Sports Doc : Health hit-squads to take the strain; TEAM OF NEW FITNESS SPECIALISTS ON CARDS.
It is estimated there are currently 20 million sports-related injuries each year in the UK, with one in 10 of all GP consultations linked to problems of the musculo-skeletal system.
The new specialists in Sports & Exercise Medicine will be based not only in hospitals but also in the community, including sports clinics and schools.
One specific area of concern, which the doctors will tackle, is the growing problem of obesity and inactivity in our children.
Some doctors who possess the necessary range of skills and expertise could start work as soon as next year.
Others will embark on a three-year training programme to provide the appropriate expertise.
Glasgow is well placed to provide this training.
My colleague with the Scottish football team, Professor Stewart Hillis, set up the first undergraduate course in sports medicine in the UK at Glasgow University 10 years ago.
And the city boasts the only Masters degree in sports medicine in the UK which combines expertise in medicine, science and physiotherapy from its three universities.
So what will Sports and Exercise doctors do?
The first plan will be to set up a network of sports injury clinics available to GPs for referral of patients with a sports-related injury.
Advice on drugs in sport can be given for those at the elite end but it is important to emphasise that the new service will be for all, not just the stars.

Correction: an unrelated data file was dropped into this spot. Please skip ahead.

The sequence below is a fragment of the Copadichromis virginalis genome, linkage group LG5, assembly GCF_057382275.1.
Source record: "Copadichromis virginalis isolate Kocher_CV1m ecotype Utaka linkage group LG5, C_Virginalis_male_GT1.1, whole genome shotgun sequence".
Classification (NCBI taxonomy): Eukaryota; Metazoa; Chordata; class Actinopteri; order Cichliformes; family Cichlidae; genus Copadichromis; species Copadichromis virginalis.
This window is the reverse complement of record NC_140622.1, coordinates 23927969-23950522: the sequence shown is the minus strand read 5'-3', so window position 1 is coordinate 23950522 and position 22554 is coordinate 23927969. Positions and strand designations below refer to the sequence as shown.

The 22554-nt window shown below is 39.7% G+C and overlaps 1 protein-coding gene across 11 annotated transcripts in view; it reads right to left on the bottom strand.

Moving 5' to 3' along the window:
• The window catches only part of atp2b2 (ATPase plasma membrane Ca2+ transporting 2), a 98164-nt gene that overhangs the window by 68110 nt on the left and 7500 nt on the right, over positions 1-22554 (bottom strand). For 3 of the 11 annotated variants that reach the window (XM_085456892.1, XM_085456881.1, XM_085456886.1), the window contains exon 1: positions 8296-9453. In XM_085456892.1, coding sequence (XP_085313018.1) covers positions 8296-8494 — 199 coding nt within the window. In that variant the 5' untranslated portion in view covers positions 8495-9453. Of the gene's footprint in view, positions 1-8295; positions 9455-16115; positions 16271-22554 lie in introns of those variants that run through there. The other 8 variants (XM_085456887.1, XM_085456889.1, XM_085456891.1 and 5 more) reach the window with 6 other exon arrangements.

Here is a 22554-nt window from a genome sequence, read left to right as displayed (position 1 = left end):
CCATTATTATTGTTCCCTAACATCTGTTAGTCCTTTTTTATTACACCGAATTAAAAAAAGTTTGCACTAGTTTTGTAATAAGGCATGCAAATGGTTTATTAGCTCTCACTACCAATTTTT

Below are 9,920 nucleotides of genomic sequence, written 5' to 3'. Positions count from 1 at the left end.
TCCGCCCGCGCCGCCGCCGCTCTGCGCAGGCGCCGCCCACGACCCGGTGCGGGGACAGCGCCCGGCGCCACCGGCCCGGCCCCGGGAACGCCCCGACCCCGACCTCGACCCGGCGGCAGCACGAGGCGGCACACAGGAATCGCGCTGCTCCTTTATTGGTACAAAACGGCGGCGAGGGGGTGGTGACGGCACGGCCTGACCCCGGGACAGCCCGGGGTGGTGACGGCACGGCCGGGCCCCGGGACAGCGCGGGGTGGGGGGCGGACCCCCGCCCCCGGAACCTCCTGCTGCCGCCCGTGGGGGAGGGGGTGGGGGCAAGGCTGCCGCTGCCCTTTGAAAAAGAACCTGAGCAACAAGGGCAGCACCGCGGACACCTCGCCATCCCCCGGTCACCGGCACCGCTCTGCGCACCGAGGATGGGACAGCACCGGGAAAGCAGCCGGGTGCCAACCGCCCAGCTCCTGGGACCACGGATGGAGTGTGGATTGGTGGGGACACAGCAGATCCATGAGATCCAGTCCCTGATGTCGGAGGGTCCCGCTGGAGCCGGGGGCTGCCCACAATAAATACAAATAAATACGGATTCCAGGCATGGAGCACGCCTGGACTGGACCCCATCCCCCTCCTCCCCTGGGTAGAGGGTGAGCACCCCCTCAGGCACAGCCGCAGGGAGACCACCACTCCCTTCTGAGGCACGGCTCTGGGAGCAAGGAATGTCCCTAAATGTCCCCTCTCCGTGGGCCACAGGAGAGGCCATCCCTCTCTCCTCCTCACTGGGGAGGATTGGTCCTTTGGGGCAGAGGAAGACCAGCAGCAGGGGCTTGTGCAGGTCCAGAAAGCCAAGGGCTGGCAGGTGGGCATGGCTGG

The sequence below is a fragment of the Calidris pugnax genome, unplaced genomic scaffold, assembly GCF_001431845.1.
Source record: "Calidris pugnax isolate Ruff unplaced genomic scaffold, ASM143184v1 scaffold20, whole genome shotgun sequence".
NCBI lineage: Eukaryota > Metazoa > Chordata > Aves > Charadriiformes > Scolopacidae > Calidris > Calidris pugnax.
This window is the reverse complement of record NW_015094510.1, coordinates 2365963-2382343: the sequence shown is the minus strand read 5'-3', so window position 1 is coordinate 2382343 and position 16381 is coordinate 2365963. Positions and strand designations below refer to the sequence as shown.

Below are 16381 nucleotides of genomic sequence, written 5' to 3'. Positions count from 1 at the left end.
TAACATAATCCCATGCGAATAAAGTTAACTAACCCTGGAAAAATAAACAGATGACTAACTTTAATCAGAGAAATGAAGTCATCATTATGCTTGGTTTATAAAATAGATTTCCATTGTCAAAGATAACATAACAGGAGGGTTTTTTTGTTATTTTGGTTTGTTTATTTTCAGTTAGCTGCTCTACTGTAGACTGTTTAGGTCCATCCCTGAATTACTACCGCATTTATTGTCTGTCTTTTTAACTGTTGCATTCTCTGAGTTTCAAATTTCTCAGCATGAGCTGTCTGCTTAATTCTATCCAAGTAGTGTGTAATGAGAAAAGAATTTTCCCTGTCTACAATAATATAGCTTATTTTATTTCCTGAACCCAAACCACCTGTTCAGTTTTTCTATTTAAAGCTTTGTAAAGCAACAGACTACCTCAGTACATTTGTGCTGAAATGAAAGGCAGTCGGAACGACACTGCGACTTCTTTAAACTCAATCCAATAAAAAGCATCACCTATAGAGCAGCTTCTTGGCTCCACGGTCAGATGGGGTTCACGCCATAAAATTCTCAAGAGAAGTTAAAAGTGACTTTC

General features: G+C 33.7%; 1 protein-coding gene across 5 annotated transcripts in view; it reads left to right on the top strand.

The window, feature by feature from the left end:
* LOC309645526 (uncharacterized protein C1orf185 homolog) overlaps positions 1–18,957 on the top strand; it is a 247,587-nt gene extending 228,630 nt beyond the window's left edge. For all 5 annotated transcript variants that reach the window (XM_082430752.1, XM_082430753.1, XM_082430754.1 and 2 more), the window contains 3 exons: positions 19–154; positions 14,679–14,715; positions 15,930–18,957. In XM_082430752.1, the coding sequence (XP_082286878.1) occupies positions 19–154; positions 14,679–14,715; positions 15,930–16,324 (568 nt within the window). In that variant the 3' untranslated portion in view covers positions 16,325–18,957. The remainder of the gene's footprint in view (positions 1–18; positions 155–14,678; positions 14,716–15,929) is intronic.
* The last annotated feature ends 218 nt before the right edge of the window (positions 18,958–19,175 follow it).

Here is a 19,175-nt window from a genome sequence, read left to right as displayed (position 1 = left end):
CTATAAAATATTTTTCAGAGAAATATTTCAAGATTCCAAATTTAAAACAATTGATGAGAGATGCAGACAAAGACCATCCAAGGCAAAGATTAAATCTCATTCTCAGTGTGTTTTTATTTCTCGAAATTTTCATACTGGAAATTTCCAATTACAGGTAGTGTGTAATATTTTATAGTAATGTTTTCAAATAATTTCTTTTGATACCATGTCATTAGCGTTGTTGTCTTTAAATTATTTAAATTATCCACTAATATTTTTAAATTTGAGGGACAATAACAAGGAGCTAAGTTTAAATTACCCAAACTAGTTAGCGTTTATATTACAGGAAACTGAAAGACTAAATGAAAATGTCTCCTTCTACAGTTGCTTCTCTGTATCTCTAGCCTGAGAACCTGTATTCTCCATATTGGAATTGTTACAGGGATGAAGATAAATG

Secondly, the doctors will have an input in areas where exercise has been shown to be of benefit.
Such programmes have long been used to facilitate the rehabilitation of those who have had a heart attack.
In addition, exercise is now recognised as part of the treatment of those with diabetes, asthma and poor circulation.
The sports doctors will also work with children in schools and the community.
They will liaise with the excellent local authority exercise teams to maintain the drive to redress the inactivity balance and strive to reduce childhood obesity.
Let's hope that they can influence those in education to increase the time for PE in schools.
Sports doctors will have an interest in preventing the estimated 75 annual deaths of young people in Scotland of sudden cardiac death.
It is hoped that screening of those most at risk can reduce this figure, where every death is a tragedy.
Other countries have long since understood the benefits of having specialist doctors in sports medicine and not just at the elite level.
Around the world sports doctors work with those who enjoy sport and this relationship can lead to a fitter population.
As the new era of specialist doctors in sports and exercise medicine dawns in the UK, spare a thought for the sportsmen and women of the Ivory Coast.
The government has just settled a long-running dispute with disgruntled witch doctors, who claim to be responsible for the success of the national football team in winning the 1992 African Nations Cup.
When the witch doctors were not paid they put a curse on the team,
which subsequently went out of the next two competitions in the first round.
Payment of a bottle of liquor and $2000 seems to have appeased the 'doctors' who have removed the curse and promised to support the team in future
HEALING HANDS: John MacLean treats a patient at Hampden, a practice which will soon be mirrored nationwide
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|Publication:||Daily Record (Glasgow, Scotland)|
|Date:||Apr 6, 2005|
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